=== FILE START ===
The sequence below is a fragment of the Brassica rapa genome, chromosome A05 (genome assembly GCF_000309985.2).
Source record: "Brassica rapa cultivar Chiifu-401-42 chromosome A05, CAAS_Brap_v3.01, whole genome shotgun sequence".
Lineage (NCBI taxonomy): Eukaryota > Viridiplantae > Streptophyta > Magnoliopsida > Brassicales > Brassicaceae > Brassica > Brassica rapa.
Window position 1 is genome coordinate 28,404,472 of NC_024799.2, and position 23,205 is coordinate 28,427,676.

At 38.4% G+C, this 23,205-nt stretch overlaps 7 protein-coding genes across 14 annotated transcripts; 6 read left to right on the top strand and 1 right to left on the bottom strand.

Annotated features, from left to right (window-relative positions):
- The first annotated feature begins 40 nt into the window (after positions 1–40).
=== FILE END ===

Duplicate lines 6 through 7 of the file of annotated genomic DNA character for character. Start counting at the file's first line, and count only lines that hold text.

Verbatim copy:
Annotated features, from left to right (window-relative positions):
- The first annotated feature begins 40 nt into the window (after positions 1–40).